526. Report Prepared in the Department of Defense1


Steps Taken

—Ambassador McBride was instructed Sunday2 to arrange with Mobutu for the departure of the C–130s on July 24th—two weeks after the planes’ arrival on July 10th. (See Tab A for details.)3

Mobutu reacted strongly and negatively, stating that the planes should stay for one month (his original request). (See Tab B for details.)


—The original tasks of the C–130s are largely done: the intense anti-white feeling in the Congo has abated; Kisangani has been evacuated; Congolese Army forces and logistics support are being positioned to contain the mercenary threat.

—The Congo has adequate air transport resources (C–46s, C–47s, and C–54s) in the Congolese Air Force, Air Congo, and other commercial air activities. The Congolese Air Force aircraft are grounded, however, since they were manned by Belgian crews which were expelled by Mobutu on grounds of conspiring with the mercenaries. (See Tab C for list of available aircraft and crews.)

—There are two probable consequences if Mobutu continues to force out Belgian military assistance: (1) he will turn to the U.S. to fill the gap; and (2) he will feed the fears of the European population (largely Belgian) who are vital to the Congo’s economy.

—The foregoing points argue for the immediate or early withdrawal of the C–130s. However, there are several points to consider on the other side. Mobutu is not completely rational on the subject of C–130s. He views them as tangible evidence of US support. He could well react emotionally and unpredictably if he felt that the withdrawal of the C–130s meant that the U.S. was withdrawing its support. It is not inconceivable that he would lash out by whipping up again anti-white reaction in the Congo. Just as conceivably, he could decide to cast his [Page 769] lot with the radical Africans (and their Communist supporters) and turn to Algeria and East Europeans for support.4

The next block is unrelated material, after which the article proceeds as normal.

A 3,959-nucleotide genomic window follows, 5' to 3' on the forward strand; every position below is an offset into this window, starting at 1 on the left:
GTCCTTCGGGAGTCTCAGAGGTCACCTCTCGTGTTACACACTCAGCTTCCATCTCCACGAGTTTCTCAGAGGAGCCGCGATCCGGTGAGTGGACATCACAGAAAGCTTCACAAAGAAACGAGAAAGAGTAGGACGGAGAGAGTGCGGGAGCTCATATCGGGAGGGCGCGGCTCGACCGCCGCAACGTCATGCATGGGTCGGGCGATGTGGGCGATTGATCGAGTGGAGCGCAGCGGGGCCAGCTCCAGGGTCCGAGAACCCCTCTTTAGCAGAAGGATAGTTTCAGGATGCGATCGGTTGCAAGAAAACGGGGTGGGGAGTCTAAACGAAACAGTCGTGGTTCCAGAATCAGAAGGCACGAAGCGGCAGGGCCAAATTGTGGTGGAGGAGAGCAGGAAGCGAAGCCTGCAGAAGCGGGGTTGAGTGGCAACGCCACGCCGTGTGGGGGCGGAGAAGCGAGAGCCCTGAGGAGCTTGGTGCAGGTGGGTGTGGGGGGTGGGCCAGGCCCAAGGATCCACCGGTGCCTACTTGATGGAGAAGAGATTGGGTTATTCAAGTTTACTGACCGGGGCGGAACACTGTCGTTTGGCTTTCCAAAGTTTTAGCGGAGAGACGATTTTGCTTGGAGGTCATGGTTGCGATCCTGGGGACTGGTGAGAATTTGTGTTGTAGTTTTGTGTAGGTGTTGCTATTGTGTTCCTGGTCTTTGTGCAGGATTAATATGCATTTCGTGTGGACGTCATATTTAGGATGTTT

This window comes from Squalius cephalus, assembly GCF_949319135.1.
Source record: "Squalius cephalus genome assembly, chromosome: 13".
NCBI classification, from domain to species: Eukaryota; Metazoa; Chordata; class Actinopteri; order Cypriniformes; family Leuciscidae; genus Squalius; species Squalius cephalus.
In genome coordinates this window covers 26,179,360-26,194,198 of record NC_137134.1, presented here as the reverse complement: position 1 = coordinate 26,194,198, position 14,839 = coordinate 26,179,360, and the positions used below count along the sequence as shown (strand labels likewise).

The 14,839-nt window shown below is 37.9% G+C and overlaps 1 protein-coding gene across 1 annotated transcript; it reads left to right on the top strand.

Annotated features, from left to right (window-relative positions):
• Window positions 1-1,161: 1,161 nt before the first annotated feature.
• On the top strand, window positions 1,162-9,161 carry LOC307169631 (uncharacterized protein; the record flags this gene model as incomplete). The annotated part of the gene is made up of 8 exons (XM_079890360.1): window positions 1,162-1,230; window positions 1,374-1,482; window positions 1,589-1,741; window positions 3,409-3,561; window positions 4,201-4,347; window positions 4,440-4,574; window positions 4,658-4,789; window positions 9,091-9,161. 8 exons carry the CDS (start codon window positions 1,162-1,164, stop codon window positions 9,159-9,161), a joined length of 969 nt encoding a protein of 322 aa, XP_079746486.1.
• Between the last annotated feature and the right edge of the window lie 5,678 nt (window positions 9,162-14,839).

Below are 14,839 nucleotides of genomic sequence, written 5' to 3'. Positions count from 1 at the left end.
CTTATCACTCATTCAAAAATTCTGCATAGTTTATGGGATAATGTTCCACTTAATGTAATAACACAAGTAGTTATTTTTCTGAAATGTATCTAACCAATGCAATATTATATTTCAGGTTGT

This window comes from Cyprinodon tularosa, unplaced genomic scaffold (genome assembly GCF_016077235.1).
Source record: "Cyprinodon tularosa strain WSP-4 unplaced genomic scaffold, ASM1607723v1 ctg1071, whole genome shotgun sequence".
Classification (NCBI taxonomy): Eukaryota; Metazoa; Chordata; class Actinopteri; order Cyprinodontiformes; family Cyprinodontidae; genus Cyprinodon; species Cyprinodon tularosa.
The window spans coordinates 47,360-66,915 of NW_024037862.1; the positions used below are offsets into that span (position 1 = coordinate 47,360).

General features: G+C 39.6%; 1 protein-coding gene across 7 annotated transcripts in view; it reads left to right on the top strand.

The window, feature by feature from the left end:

—There are several options we should consider.

Option 1— Withdrawal of all three C–130s on July 24th (our original deadline).

Option 2— Withdrawal of all three C–130s on August 7th (giving Mobutu his month).

Option 3— Withdrawing one C–130 on July 24th, and one C–130 each succeeding week (or withdraw both remaining C–130s simultaneously during the second two-week period).

Option 3 probably gives us the best chance to start withdrawing the C–130s without engendering a violent reaction by Mobutu.5

—Regardless of which option is chosen, we should press Mobutu not to foreclose Belgian military assistance (which he will need over the long term) and to assure the safety (and hence continued presence) of the European population which is essential to the Congo’s economic future.

  1. Source: Washington National Records Center, RG 330, OSD Files: FRC 72 A 2468, Congo 1967. Secret. No drafting information appears on the original, which is attached to a July 18 transmittal memorandum from Acting Assistant Secretary Townsend Hoopes to Secretary McNamara stating that the paper had been prepared for McNamara’s meeting with the President and Secretary Rusk that afternoon.
  2. July 16.
  3. The tabs are attached but not printed.
  4. A handwritten notation in the margin reads: “I doubt this. T. Hoopes.”
  5. The first two C–130s left the Congo on July 24 and August 3. The third remained until December 10.